Why men don't visit the doctor ... and why they should
June 14, 1999
Web posted at: 2:50 PM EDT (1850 GMT)
By Daniel Hayes, M.D.
|PROSTATE-CANCER SCREENING: IT'S STILL CONTROVERSIAL|
|For all men over 50, and men over 40 who are at high risk (those who have a family history and/or are African-American), the American Cancer Society recommends annual prostate-specific antigen (PSA) testing and direct rectal examination. But other authorities, such as the United States Preventive Services Task Force, do not recommend screening because of unproven effectiveness. If you are over 50 you should consult your doctor when making this decision.|
He was walking toward me, eyes bright, taking it all in -- the light reflecting off the leaves, the river. Most men his age began their day collecting billable hours in the asphalt jungle. But this fellow, in his 50s, appeared to begin his mornings in the park. I had seen him many times and decided to ask him about his circumstances.
"You seem to be enjoying yourself," I said to him as he approached.
"Yes," he said. "And I do this faithfully. But I haven't always done so." He said that he'd been taking his morning walk since recuperating from a heart attack two years ago. "Herbal therapy!" he laughed and took in a big breath. "Smell that cedar?"
"My doctor told me I had to change my lifestyle or else I would die," my acquaintance explained. "Prior to that I had been in denial about my need for real change." Since he'd started walking, he'd experienced a significant drop in blood pressure. His excessive anger began to abate. He felt less urgent and stressed. "I began to leave the office at five and to say things like 'It can wait.' My wife asked me if I was okay. My partners had me in for a little chat -- my 'production' was down and they were 'concerned.' In fact, I had to let go of some friendships that kept dragging me back into the fray."
Had my new friend started going to the doctor regularly and making lifestyle changes early on, could he have avoided a heart attack? Probably. So why was this seemingly intelligent man suffering from poor health choices that he had made in the past, like millions of men? The reasons are many.
1) Men aren't socialized to routinely visit the doctor
John W. Saultz, M.D., professor and chairman of Family Medicine at Oregon Health Sciences University, points out that women experience continuity of care from childhood, while men are pretty much left to their own devices after they hit puberty. "Boys and girls get the same amount of health care -- well-child care, immunizations -- during infancy and early childhood," he explains. "Where things really diverge is at the time of reproductive maturity, at around age sixteen, when women see physicians for preventive gynecologic or maternity care and establish a lifelong pattern for seeing physicians. Men do not."
2) Men tend to rationalize reasons to avoid seeing the doctor, dealing with the emotional conflict by giving themselves reassuring but incorrect explanations in order to continue the behavior. Men may also handle the stress about fears of becoming seriously ill by exaggerating the negative qualities of the health-care system.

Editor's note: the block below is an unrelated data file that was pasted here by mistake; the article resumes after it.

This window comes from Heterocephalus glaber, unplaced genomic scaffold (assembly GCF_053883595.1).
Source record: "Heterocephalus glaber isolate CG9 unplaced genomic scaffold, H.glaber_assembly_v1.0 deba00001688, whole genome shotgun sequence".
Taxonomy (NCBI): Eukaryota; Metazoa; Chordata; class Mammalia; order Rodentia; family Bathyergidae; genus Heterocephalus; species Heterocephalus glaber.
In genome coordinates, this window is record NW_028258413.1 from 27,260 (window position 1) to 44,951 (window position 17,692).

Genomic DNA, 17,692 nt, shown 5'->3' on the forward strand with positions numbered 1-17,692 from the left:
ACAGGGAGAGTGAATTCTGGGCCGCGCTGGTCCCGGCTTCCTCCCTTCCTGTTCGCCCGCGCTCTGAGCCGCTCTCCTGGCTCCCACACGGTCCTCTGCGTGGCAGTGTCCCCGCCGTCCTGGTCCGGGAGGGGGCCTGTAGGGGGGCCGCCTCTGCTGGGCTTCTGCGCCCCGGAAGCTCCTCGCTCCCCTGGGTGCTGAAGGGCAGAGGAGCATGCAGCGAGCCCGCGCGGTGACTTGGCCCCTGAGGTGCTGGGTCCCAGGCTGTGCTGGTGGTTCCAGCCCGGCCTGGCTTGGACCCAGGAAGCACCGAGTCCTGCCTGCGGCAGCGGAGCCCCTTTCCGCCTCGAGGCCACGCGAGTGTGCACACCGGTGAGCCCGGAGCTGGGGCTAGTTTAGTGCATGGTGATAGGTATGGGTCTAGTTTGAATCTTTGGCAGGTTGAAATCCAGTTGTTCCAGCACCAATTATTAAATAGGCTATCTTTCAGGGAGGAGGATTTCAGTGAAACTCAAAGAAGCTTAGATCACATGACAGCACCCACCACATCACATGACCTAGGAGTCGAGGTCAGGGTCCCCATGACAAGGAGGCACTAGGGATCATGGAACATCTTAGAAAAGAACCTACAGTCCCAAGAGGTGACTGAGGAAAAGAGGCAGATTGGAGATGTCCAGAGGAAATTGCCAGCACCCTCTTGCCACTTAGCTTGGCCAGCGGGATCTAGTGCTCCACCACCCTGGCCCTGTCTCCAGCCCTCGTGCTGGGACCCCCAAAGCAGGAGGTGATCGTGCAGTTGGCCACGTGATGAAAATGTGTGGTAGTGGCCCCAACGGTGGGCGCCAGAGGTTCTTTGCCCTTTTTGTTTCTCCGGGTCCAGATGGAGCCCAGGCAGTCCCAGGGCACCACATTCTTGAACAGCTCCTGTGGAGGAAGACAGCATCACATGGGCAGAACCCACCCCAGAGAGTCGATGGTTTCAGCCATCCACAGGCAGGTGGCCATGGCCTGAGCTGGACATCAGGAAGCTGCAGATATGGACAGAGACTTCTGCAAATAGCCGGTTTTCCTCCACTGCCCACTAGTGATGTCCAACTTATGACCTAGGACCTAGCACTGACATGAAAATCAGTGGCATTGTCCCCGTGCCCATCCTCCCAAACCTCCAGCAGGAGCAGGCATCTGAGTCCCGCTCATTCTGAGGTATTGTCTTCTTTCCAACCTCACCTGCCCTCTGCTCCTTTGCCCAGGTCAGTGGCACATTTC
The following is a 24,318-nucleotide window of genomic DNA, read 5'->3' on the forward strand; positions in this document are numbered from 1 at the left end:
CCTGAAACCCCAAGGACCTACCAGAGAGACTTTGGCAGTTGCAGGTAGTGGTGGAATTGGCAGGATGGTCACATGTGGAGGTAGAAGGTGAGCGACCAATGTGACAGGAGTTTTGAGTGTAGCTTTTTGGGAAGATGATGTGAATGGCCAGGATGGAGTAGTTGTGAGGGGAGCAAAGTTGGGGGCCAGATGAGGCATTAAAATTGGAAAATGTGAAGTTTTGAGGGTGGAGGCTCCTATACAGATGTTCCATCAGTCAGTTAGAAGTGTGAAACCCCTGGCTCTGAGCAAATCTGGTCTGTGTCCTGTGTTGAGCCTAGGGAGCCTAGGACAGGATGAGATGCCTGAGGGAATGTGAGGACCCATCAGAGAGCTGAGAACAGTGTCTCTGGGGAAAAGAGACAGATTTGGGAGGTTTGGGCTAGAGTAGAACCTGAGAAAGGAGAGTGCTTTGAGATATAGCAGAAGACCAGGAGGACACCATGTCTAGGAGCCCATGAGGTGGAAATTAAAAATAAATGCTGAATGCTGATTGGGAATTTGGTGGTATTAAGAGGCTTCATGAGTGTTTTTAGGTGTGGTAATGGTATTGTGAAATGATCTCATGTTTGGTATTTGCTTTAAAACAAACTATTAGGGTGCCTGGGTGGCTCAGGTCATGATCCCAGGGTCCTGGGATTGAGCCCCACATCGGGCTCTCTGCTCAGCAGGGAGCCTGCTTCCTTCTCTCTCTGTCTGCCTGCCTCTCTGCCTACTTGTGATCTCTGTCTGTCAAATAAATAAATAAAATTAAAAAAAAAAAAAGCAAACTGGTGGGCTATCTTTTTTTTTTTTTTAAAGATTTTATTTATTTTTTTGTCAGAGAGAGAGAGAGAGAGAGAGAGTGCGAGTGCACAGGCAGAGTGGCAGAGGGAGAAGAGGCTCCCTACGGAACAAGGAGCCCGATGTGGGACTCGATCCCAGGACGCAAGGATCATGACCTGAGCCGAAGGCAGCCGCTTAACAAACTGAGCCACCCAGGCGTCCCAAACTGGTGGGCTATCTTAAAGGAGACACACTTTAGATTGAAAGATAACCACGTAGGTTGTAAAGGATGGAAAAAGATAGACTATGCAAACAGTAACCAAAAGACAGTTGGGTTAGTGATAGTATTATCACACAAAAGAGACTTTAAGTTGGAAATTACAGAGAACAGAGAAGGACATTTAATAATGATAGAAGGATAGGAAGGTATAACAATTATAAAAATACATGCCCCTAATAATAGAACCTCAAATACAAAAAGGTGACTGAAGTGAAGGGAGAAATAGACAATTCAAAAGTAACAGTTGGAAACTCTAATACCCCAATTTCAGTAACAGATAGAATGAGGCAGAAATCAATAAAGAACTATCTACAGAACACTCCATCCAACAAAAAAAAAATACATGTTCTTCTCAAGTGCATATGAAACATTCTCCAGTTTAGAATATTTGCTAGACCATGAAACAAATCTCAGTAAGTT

3) Men practice the art of denial. Like my new friend from the park, some men simply refuse to acknowledge the toll that a stressful lifestyle has on emotional and physical health until they're hit with a life-threatening condition. Even though the repercussions may be obvious to those around him, the man who is continuing to burn both ends of the candle may not be ready to admit to the decline of his health.
4) Men don't equate doctors with preventive health until they are in their 40s. "In your 40s, your parents tend to become seriously ill, which changes your view of your own health and health in general," explains Saultz. "Also, your own health problems become more significant -- higher blood pressure, chronic back pain -- and may require more frequent visits to the doctor. These things converge to make men think about health more in preventive terms and get them into their doctor for regular screening."
Regular doctor visits can save men's lives
Unfortunately, men avoid going to the doctor, even in the face of some pretty compelling evidence that getting in to see a doctor -- even when they don't have a specific problem -- is a good idea. Evan Kligman, M.D., and Frank A. Hale, Ph.D., authors of the "Health Maintenance for the Adult" chapter in the Manual of Family Practice, point out minimum preventive health recommendations that all men should take:
All adults should be regularly screened for risk factors for coronary artery disease, such as tobacco use, elevated cholesterol and triglycerides, a sedentary lifestyle, a family history of genetically inheritable diseases, and hypertension. We know, for example, that 50 million Americans are hypertensive, but only 35 percent are aware of it, according to a 1993 Archives of Internal Medicine article.
Screening for colorectal cancer is now recommended for all adults over age 40. For certain high-risk individuals, a regular colonoscopy will detect 95 percent of colon-cancer sites. Colon cancer is the leading cause of cancer death in the United States. Risk is increased threefold if you have a first-degree relative with cancer. Other risk factors include a history of ulcerative colitis, intestinal polyps or a family history of polyps.
Many millions of Americans are unaware that they have mild diabetes, a treatable condition that can be diagnosed with simple screening. When left untreated, diabetes can cause impaired vision and blindness, loss of kidney function, nerve damage, heart attack and infections.
Copyright 1999 by WebMD, Inc. All rights reserved.
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